Credit Suisse considers return to U.S. private banking after exit
Credit Suisse is considering a return to U.S. wealth management after a four-year absence as Chief Executive Officer Tidjane Thiam seeks to boost growth in private banking.
Talks have focused on the ambition to add $15 billion of assets under management at a new base in Miami, mostly catering to wealthy Latin Americans, people familiar with the matter said. If the bank moves ahead, it could employ up to 30 people including control and support staff in Florida, the people said, asking not to be identified as the talks are private. No final decision has been taken and talks are at an early stage, they said.
The venture would be symbolically important for the Swiss bank, marking a return to private banking on U.S. soil after an agreement to transfer its U.S. brokerage to Wells Fargo in 2015. The U.S. is one of the biggest offshore wealth centers in the world, with Miami especially favored by Latin America clients because of its close geographic and cultural links. Buoyed by a more favorable regulatory environment, the U.S. is likely to see strong growth from Latin American and Asian investors, according to the BCG Global Wealth Report.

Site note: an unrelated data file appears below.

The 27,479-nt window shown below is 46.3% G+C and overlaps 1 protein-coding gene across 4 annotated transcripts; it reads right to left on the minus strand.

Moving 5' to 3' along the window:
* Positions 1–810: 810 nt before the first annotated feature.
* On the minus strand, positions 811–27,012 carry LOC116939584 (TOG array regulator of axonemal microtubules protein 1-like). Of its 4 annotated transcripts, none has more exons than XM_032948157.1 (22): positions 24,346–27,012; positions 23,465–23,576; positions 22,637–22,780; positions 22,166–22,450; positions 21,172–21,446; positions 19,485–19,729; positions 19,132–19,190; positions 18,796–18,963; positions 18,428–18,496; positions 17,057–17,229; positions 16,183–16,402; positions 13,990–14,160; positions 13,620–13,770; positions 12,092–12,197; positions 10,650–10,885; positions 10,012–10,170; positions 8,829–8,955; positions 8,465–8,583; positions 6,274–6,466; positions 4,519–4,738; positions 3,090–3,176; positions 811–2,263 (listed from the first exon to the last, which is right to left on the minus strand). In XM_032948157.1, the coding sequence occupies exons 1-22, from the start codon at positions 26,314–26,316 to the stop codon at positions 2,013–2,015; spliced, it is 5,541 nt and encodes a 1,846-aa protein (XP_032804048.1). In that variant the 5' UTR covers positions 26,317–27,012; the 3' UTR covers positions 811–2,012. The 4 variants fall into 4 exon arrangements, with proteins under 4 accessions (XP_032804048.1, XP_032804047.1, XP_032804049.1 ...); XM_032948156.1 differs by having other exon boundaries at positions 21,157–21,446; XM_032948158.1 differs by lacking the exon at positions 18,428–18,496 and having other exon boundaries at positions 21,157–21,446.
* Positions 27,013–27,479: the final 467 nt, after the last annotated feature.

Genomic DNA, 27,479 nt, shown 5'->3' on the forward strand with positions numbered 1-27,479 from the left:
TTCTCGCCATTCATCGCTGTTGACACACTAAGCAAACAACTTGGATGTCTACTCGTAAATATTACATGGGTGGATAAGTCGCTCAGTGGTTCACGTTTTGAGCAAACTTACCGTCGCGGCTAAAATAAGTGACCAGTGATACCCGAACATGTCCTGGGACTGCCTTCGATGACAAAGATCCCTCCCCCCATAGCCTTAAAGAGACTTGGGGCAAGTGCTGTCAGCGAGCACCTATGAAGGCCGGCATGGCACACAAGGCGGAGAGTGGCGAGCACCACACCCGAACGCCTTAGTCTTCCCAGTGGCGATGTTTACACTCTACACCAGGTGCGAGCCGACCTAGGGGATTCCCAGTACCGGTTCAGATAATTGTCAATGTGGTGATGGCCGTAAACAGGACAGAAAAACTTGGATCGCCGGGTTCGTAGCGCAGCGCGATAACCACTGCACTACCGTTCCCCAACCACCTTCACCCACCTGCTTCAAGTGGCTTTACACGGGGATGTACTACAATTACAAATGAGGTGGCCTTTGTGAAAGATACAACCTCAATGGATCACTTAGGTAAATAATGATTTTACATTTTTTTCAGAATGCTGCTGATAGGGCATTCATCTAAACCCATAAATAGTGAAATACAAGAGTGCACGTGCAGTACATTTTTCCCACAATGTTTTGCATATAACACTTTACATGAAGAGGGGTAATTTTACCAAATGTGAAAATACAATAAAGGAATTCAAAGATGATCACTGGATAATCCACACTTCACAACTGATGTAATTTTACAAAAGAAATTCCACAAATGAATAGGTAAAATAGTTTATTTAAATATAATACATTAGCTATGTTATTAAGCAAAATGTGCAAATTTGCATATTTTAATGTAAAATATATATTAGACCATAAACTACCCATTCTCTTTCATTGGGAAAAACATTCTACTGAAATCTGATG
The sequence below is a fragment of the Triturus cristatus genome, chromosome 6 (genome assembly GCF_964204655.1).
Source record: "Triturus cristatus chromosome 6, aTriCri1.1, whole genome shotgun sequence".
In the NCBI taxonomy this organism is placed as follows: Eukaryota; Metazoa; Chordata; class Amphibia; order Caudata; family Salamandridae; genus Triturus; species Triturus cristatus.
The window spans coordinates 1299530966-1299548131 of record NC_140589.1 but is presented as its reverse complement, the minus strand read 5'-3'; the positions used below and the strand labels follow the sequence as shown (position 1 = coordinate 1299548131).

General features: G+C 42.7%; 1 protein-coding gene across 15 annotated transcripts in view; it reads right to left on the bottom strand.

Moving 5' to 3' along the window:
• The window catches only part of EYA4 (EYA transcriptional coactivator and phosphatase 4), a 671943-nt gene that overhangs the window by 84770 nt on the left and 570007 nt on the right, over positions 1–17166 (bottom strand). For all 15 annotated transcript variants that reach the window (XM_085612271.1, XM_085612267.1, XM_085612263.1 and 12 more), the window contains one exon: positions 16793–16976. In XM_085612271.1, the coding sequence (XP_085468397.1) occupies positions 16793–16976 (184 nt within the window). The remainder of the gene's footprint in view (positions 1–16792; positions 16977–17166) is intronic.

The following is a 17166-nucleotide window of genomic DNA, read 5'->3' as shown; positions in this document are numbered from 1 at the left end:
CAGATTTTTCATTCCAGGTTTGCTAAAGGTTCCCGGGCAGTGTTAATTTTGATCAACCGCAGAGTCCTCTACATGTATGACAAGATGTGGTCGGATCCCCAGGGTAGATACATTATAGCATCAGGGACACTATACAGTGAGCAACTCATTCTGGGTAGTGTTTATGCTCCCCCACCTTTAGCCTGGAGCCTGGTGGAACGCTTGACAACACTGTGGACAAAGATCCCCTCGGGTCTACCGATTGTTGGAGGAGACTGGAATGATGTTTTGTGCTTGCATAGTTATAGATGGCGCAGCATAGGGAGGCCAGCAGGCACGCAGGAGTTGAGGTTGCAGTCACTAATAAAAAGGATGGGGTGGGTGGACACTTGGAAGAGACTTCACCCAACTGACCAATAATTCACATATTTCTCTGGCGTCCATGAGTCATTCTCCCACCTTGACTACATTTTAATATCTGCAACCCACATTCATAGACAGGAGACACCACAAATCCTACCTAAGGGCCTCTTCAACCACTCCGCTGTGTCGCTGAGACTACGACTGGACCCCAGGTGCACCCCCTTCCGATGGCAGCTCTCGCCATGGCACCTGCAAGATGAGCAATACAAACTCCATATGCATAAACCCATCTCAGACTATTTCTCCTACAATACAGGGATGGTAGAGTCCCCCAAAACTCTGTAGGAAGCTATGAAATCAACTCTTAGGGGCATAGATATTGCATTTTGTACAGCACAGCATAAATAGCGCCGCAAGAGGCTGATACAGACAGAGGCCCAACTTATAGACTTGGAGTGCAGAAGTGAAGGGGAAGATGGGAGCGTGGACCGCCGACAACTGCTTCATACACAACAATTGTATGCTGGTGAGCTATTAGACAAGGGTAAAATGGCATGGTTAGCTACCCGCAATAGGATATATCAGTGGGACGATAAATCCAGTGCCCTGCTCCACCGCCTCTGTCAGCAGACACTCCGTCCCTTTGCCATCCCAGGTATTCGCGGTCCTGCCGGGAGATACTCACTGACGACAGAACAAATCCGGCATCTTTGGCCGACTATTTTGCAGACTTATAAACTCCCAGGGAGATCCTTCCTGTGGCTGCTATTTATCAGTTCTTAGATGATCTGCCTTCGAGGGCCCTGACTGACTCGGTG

A spokesman for Credit Suisse declined to comment.
Switzerland’s second-biggest lender reached an agreement in 2014 to plead guilty and pay about $2.6 billion to the U.S. Justice Department and regulators for helping U.S. citizens hide money. The bank shifted strategy a year later under Chief Executive Officer Tidjane Thiam, who sought to bolster returns by focusing on the home market of Switzerland and expanding in Asian wealth management. The bank agreed the brokerage transfer a year later.
The U.S. ranks fourth largest for offshore wealth behind Switzerland, Hong Kong and Singapore, and is likely to hold about $1 trillion for non US residents by 2023, according to BCG. Credit Suisse’s international wealth management business has focused on Latin America, Europe, the Middle East and Africa and was led until recently by Iqbal Khan, who moved to rival UBS. He was replaced by Philipp Wehle.